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‘Star Fox 2’ – the Game That Never Was, yet Inspired the Franchise Moving Forward

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StarFox2

 

In 1993, Nintendo, in cooperation with Argonaut Games, released Star Fox on the Super Nintendo. It was the first polygon-based game for the console. It received positive reviews all around, and shortly after a sequel was planned to be released two years later. As the due date for this Star Fox 2 approached, so did the end of the Super Nintendo’s major commercial life. Nintendo wanted to push their new “Ultra 64” console that would be coming out soon, and as a result Star Fox 2 was canned with only a few screenshots in magazines to prove that it existed.

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Almost a decade after its effective cancellation, new information about Star Fox 2 surfaced, specifically hands-on information. Around the turn of the century two early-alpha ROM files of the game popped up online. These would have been versions of the game that were shown at trade shows and events, and they were rather sparse on gameplay. The earliest build of the game only featured a multiplayer mode where players could fly around in a 3D space and shoot each other down.

A more complete build of the game surfaced a few years later, and thanks to some fan debugging and translation skills, it is as close to completion as possible. The multiplayer aspect is not present in this version, but in its place is near finalized campaign with roughly all of its assets finished. A lot of fans thought this was the final build of the game, but in an interview with Nintendolife, Star Fox programmer, Dylan Cuthbert shared that there’s a fully finalized build of the game that he received years later when helping with Star Fox Command. This actual final build supposedly contains content still missing from the playable ROM that now circulates online.

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The best way to understand Star Fox 2 and its importance to the franchise is to play it, though. Star Fox 2 took many different approaches to its core design that make it stand out from the first game. For starters the game is no longer an on-rails shooter, and instead, it focuses on flying and moving around in three-dimensional space. Levels are much shorter. A typical run through the first level of the original Star Fox can take several minutes whereas sections in Star Fox 2 can be over in mere seconds. This is supplemented by giving the player a lot to do. Levels and skirmishes are chosen at will, as the player flies their Arwing through an overworld to planets, groups of enemy fighters, cruisers, or missiles. Varying difficulty levels also mix up some stages, making them operate differently from how they would on another difficulty.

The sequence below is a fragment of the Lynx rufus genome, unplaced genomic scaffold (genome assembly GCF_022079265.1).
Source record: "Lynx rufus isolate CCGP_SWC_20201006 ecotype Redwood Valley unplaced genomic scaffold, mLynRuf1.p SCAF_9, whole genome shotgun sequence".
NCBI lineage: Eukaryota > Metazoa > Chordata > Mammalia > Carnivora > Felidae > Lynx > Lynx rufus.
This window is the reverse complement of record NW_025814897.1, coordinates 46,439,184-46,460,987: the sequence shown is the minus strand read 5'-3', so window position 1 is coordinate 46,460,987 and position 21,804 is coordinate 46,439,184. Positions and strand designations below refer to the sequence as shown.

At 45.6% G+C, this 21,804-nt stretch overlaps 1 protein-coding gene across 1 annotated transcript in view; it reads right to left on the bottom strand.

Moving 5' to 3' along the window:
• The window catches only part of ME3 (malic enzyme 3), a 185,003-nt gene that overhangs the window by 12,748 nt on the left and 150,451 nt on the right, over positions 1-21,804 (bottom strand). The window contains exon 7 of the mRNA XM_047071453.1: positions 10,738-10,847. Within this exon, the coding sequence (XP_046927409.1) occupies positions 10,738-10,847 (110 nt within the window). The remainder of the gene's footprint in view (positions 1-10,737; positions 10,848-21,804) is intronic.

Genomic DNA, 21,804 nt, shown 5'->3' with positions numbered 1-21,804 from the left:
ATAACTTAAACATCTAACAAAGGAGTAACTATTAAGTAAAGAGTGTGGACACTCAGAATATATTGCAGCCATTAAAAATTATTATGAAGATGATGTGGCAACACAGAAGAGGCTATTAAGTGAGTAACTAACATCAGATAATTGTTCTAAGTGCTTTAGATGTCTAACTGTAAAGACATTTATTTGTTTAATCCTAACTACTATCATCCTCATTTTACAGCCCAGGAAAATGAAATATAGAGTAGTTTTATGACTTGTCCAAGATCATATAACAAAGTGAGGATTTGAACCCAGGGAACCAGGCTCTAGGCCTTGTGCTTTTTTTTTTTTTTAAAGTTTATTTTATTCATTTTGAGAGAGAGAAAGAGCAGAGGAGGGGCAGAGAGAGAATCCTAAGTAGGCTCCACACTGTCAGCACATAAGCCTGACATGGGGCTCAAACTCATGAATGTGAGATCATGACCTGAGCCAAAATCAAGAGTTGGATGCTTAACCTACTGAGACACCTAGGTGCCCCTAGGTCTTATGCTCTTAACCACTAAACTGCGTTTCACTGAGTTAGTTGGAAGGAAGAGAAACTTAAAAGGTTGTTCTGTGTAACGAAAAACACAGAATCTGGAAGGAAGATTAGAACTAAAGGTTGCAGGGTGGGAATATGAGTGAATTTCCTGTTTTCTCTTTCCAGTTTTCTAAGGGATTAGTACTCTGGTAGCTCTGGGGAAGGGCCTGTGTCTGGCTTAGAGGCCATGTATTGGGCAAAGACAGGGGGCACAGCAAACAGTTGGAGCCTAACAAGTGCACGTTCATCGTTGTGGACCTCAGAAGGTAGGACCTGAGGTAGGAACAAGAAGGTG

Star Fox 2 also has a large playable cast, another decision to encourage replaying the game with different settings. Each character is slightly different, having different values in speed, damage output, special items, and defense. Fox and Falco are well rounded, Peppy and Slippy are focused on defense, and the two new female pilots, Miyu and Fay, are focused more on offense. Each character also has the option to turn their Arwing unit into a bi-pedal walking mech. These mechs take full advantage of the 3D space in Star Fox 2 by letting the player freely walk and turn around to go where they want, and to put more focus on this, many of the stages have a ground level rather than just being a skyline (although there is that too). And while there’s little else known about Star Fox 2, its influences have stretched into just about every game in the series that came after it.

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Star Fox 64 pulls a vast amount of concepts from Star Fox 2. Most notably, the multiplayer in 64 is a very close match to that of the alpha build. The Star Wolf team was redesigned and brought back, along with their open-range dogfight battles and while the actual walker transformation is coming back in Star Fox Zero, it was also explored in Star Fox 64. After earning enough medals through the game’s main campaign, it’s possible to unlock on-foot versions of the cast in multiplayer mode.

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Star Fox Command was the next game to make use of a lot of elements from Star Fox 2. Command featured a very large cast of characters, each with their own ship and unique gimmicks. It also incorporated a less restrictive choice system, and featured branching paths. While far cries from the free roaming overworld of Star Fox 2, Command’s main gimmick was giving the player more choice.

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As a game, Star Fox 2 is an interesting insight into the world of game development. Despite scrapping what was supposedly a finished game, Nintendo made sure to make use of as many of the game’s concepts as they could, and stretch them as far as possible, even two decades later. As a time capsule, Star Fox 2 is even more amazing, and while the “incomplete” build is certainly lacking in polish, it is still a fun and playable game.

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